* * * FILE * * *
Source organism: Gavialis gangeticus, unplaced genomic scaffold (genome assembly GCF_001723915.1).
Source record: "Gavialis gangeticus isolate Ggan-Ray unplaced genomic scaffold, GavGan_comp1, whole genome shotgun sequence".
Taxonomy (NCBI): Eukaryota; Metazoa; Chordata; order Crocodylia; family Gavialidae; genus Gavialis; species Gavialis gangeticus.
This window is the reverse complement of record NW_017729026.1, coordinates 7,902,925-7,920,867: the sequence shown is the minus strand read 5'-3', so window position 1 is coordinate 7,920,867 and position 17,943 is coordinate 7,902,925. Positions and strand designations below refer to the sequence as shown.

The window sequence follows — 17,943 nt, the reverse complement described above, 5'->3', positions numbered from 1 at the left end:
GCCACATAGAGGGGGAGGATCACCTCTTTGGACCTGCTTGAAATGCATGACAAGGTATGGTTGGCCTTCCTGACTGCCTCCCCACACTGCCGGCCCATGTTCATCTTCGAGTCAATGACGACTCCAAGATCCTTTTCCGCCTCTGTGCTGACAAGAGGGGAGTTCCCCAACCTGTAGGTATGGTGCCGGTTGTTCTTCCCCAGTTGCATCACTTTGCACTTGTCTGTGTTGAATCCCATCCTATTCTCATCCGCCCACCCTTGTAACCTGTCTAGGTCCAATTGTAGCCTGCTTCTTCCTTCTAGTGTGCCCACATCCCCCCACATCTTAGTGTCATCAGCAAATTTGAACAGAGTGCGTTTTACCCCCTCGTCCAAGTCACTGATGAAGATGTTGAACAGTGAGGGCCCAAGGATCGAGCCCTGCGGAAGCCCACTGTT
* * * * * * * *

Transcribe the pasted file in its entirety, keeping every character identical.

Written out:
Source organism: Gavialis gangeticus, unplaced genomic scaffold (genome assembly GCF_001723915.1).
Source record: "Gavialis gangeticus isolate Ggan-Ray unplaced genomic scaffold, GavGan_comp1, whole genome shotgun sequence".
Taxonomy (NCBI): Eukaryota; Metazoa; Chordata; order Crocodylia; family Gavialidae; genus Gavialis; species Gavialis gangeticus.
This window is the reverse complement of record NW_017729026.1, coordinates 7,902,925-7,920,867: the sequence shown is the minus strand read 5'-3', so window position 1 is coordinate 7,920,867 and position 17,943 is coordinate 7,902,925. Positions and strand designations below refer to the sequence as shown.

The window sequence follows — 17,943 nt, the reverse complement described above, 5'->3', positions numbered from 1 at the left end:
GCCACATAGAGGGGGAGGATCACCTCTTTGGACCTGCTTGAAATGCATGACAAGGTATGGTTGGCCTTCCTGACTGCCTCCCCACACTGCCGGCCCATGTTCATCTTCGAGTCAATGACGACTCCAAGATCCTTTTCCGCCTCTGTGCTGACAAGAGGGGAGTTCCCCAACCTGTAGGTATGGTGCCGGTTGTTCTTCCCCAGTTGCATCACTTTGCACTTGTCTGTGTTGAATCCCATCCTATTCTCATCCGCCCACCCTTGTAACCTGTCTAGGTCCAATTGTAGCCTGCTTCTTCCTTCTAGTGTGCCCACATCCCCCCACATCTTAGTGTCATCAGCAAATTTGAACAGAGTGCGTTTTACCCCCTCGTCCAAGTCACTGATGAAGATGTTGAACAGTGAGGGCCCAAGGATCGAGCCCTGCGGAAGCCCACTGTT